Natasha is a Clinical Psychology PhD student in the College of Education, Psychology and Social Work. Her PhD research uses epigenetics (biological mechanisms that modify gene expression without modifying the genetic code) to explore how kinds of childhood stress affect mental health. She specifically investigates whether socioeconomic position and young adult mental health outcomes are linked by changes known as DNA methylation, which work like tags on our DNA to tell a gene whether it should be expressed or not. As a Fulbright Future Scholar, Natasha will be headed to Boston to work with researchers in the Psychiatric and Neurodevelopmental Genetics Unit at the Massachusetts General Hospital. Her research will investigate sensitive periods in epigenetic development as part of a larger study and also have the opportunity to participate in an innovative study investigating the use of baby teeth as epigenetic biomarkers for early life.
Congratulations Natasha, please share with us what this means for you:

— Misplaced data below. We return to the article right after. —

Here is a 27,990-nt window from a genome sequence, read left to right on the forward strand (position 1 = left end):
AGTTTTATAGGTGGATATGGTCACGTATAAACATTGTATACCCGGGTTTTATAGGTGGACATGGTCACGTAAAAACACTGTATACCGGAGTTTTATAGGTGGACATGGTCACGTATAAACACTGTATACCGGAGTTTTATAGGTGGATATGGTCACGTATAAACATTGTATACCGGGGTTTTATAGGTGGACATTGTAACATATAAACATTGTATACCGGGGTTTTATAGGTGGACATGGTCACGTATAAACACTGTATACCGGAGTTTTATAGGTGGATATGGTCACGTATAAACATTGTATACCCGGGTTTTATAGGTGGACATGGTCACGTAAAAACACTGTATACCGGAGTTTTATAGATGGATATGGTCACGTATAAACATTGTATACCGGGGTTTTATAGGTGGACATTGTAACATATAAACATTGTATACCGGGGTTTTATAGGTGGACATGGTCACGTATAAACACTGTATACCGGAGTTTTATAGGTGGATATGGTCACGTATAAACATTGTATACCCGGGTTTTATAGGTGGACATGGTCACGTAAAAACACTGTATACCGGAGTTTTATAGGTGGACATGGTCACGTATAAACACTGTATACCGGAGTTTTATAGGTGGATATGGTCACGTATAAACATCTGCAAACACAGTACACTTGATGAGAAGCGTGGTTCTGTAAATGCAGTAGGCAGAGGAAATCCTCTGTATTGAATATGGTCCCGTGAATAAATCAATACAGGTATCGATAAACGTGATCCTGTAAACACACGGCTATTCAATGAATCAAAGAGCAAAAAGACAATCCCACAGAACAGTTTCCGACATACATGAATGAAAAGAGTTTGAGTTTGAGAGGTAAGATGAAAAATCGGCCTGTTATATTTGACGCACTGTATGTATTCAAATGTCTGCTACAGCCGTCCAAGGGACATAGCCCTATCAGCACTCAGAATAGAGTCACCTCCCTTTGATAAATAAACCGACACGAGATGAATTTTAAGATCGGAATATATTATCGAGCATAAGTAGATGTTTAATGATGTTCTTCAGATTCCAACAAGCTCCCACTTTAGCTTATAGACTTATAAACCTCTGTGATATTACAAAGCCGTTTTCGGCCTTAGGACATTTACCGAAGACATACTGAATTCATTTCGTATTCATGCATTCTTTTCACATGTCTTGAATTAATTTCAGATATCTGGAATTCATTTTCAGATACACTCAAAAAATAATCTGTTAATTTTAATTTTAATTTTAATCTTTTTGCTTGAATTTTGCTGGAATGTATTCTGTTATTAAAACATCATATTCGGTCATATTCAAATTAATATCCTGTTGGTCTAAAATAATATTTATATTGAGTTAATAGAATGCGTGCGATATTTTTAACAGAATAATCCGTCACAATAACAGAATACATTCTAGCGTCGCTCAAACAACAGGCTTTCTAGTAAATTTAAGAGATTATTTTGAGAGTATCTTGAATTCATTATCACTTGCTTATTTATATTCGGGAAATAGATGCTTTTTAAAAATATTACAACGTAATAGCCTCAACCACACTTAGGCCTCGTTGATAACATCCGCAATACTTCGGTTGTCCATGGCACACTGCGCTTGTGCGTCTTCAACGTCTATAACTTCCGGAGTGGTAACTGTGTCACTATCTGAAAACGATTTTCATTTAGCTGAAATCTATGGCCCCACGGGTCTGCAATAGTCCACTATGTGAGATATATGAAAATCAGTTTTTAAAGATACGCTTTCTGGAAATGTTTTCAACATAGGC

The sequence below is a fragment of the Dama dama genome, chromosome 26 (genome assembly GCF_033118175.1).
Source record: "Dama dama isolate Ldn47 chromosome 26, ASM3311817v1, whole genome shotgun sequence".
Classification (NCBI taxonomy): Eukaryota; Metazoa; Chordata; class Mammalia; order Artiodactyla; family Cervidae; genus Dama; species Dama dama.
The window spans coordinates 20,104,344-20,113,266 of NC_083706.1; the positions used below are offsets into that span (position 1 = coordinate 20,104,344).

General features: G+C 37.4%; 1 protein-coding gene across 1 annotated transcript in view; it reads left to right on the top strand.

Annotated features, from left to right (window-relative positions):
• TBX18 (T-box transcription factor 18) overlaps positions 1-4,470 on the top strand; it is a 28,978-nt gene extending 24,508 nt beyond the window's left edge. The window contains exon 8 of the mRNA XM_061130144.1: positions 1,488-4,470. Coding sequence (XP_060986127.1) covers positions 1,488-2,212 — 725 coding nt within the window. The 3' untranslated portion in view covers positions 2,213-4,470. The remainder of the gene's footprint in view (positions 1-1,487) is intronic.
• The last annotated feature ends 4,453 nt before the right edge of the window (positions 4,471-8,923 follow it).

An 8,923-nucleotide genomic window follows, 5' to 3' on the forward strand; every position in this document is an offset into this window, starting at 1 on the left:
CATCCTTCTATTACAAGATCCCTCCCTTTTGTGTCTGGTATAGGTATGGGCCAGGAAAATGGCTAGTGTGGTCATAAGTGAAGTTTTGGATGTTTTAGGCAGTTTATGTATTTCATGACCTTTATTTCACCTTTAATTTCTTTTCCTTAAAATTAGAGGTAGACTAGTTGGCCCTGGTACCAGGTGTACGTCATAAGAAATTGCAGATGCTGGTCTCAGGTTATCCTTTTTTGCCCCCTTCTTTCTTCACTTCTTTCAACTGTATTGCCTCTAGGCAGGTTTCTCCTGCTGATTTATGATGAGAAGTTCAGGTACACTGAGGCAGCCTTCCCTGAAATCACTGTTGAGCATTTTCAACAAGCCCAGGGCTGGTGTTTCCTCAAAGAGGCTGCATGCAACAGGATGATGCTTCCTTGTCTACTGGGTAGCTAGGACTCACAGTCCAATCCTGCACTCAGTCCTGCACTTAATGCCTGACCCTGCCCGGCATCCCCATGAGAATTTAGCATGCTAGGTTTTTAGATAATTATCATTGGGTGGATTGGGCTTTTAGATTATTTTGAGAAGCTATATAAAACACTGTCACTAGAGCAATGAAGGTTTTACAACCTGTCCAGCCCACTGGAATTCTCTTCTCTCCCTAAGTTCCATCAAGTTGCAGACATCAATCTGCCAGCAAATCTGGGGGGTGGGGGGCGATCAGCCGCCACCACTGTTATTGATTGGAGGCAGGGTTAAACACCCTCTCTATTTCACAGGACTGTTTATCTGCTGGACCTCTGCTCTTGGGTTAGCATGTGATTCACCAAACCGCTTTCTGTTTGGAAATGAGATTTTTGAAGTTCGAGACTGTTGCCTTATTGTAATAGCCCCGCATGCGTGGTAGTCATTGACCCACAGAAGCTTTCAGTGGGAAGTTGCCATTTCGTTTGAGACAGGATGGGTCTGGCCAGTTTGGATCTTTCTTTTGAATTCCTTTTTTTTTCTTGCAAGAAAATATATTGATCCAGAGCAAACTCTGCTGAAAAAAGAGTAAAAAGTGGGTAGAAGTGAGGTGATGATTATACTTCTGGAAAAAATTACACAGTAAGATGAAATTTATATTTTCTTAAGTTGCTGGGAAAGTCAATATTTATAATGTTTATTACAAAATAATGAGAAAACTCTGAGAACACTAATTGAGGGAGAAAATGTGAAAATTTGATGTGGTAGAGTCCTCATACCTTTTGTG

I was drawn to the Fulbright Scholarship both because of the opportunities offered by research groups in the USA and by my sense of adventure. Whilst there are epigenetic research groups and labs in Australia, they often focus on animal studies or specific physical conditions (e.g. cancer). Even within my Lab (the Behavioural Genomic and Environmental Mechanisms Lab), my research is niche as it draws on theories and research across a number of different fields, including public health, policy, psychology, and epigenetics. This means that at the local level it can be challenging to find opportunities to collaborate, present, or train in my specific research. In terms of the research there are a number of labs and groups in the USA that focus on my niche area of epigenetic research, specifically investigating the association between childhood stressors, epigenetic changes, and mental health outcomes. From a more personal side, I’ve got the attitude of “apply for it, and see how you can fit it in later”. I saw this as a chance to experience another adventure as part of my PhD; living in another country, meeting new people, and learning from world-class adventures. In terms of what the Fulbright means to me, it has been incredibly validating; both personally and in terms of my research. As all postgrads know, you spend a lot of time in your bubble and sometimes the imposter syndrome hits really hard. Receiving this award showed me that other people believe that my research is meaningful and applicable to wider than just my thesis. However, for me the Fulbright is about more than just the research. I see this as an opportunity to grow personally, to put myself outside of my comfort zone and continue my love of life-long learning, both inside and outside of the classroom.